A lot of you might not know this, but based on the constitution, there are three main categories of funds, which are:

  • Open ended
  • Closed-ended
  • Interval fund

While an investor may choose to invest in any category of fund, it is always better to analyze that particular category of fund they are investing in.

In this blog, we will clear the concept of open-ended and closed-ended funds, before we delve deeper into how to assess these funds while seeking to invest.

Open-ended funds

The main characteristics of these funds are as follows:

1.The shares or the units of the fund can be purchased anytime from the fund house.

2.There is no limit to the number of shares available, as the fund house continues to create new shares as and when needed, to meet the investor’s demand.

3. On the flip side, a portfolio may change considerably, should there be a situation that a significant number of shares are redeemed quickly and the manager needs to make a trade (sell) to meet the demands for cash created by redemption.

4. Funds are priced once every day at the close of business

5. All investors make a transaction on a particular day at the same price called the NAV (Net Asset Value). Investors in the fund share costs associated with the management of the fund.

Closed-ended funds

1. Closed-end funds operate more like exchange-traded funds. These funds are launched by way of an Initial Public Offering (IPO) also known as New Fund Offer (NFO).

2. By way of IPO/NFO, the fund house raises a fixed amount of money by issuing a fixed number of shares. The fund manager utilizes the NFO proceeds to invest in securities as per the objective of the fund.

3. These funds also get listed on a stock exchange so that the units of the fund can be traded in the secondary market.

4. The trading difference between open-ended and closed-ended fund is beneficial for a fund manager, particularly for the ones who are dealing in segments such as small-caps, emerging markets, high-yield bonds and other less liquid securities.

5.Closed-end funds also have an NAV (similar to ETF or any open-ended fund). However, the market price quoted in the exchanges may be higher or lower than the NAV.

6. This trading price is determined by demand-supply in the marketplace. ETFs generally trade closer to their NAVs.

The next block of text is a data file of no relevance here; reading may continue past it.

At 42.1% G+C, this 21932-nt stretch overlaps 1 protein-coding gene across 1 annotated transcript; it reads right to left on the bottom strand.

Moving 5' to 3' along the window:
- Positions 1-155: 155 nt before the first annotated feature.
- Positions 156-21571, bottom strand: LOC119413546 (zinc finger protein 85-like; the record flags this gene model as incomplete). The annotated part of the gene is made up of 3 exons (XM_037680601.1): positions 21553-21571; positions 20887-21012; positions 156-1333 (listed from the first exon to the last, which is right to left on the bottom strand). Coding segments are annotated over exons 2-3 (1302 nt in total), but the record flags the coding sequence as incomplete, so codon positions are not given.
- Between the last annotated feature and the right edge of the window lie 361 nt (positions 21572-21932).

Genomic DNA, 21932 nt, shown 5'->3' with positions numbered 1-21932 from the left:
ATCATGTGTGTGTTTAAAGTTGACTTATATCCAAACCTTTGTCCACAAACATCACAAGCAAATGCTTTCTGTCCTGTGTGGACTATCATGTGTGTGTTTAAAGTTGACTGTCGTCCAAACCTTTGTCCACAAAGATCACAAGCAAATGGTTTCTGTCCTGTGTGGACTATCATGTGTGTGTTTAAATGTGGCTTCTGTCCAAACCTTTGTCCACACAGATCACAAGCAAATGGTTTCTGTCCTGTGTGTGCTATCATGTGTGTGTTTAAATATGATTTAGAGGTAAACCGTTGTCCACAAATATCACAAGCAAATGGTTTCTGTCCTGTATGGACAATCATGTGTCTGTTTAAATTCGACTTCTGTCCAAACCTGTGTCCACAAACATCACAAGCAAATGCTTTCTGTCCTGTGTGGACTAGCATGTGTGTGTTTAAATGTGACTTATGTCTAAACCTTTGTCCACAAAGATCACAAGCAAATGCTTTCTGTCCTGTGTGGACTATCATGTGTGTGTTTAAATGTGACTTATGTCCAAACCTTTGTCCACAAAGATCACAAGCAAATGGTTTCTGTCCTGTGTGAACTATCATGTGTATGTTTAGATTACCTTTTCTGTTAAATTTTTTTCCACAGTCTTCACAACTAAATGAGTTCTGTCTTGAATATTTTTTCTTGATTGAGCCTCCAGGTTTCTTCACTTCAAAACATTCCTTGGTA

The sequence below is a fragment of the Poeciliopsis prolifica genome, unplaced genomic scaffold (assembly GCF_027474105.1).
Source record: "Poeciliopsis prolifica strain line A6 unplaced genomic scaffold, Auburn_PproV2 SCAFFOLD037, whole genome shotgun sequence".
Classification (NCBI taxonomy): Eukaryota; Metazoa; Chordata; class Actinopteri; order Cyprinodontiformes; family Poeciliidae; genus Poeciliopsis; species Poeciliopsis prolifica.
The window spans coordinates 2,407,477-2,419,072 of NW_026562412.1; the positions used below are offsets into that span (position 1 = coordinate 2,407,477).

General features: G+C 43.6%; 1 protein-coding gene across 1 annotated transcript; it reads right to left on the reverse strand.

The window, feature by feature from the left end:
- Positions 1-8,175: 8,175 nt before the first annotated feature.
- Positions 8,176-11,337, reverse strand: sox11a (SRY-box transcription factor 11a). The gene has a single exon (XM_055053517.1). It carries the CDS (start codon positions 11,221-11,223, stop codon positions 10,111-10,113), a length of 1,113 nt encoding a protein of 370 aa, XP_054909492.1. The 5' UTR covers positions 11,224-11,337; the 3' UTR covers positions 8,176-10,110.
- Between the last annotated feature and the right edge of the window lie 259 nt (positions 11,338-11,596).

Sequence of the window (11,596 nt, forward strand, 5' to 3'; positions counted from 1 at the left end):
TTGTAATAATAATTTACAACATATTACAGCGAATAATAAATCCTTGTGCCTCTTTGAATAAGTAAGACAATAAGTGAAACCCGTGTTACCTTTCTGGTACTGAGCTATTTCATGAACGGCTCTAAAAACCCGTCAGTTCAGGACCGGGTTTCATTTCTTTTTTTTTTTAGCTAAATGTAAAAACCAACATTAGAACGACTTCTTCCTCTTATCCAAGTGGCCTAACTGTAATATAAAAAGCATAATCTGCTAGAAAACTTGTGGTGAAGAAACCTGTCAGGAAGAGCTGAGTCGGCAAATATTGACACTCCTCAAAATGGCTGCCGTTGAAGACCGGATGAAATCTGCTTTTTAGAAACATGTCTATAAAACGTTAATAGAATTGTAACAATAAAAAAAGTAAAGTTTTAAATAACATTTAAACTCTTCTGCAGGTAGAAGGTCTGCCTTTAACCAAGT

7. On the cost side of the equation, each investor pays a commission to cover the cost of the personal trading activity (that is, buying and selling of a closed-ended fund’s shares in the open market).


Why would you choose a close-ended fund?

1.Fixed Income

Investors who seek to invest in fixed-income securities. Because, many of these funds are designed to provide a steady stream of income (dividend plans).

These typically give returns monthly or quarterly as against to semi-annual payments provided by individual bonds

2.No regular redemption

Closed-ended funds are free from the concern of regular and sudden redemption. Thus, the fund managers are not really worried about the size of the fund.

Having said that, open-ended funds have outperformed closed-ended funds comprehensively.

How to make the best of a close-ended mutual fund?

If you, as an investor, want to invest in close-ended mutual funds and make the best of the advantages, here are some tips:

1.Thorough analysis of the portfolio

There is no past history, as the fund is declared only during an IPO.

This means you have to completely rely on your analysis of the portfolio. Before making any decision, you need to ensure that the portfolio you have chosen has the right set of securities for a better return on investment.

2. Consider low liquidity of the fund

Close-ended mutual funds offer low liquidity. Because, unlike open-ended funds, you do not have the option to exit anytime you wish.

An investor can sell the fund before maturity only through the stock exchange. Thus, you have to ensure that you are prepared to invest for a longer duration

3. An SIP option is not available

If you do not have a large amount of money to invets in and SIP (Systematic Investment Plan) is your solution, then these funds are not for you.

Close-ended mutual funds do not provide the flexibility of investing by way of a systematic investment plan. Thus, an investor has to invest the full amount at the time of the NFO (New Fund Offer).

Some close-ended funds are

1.Reliance Capital Builder
2.Sundaram Value Fund
3.Tata SIP Fund Series 3

Some open-ended funds are

1.Large-cap funds
2.Small cap funds
3.Balanced Funds
4.Debt Funds
5.Equity Linked Savings Scheme (ELSS) funds

Happy Investing!

Disclaimer: The views expressed in this post are that of the author and not those of Groww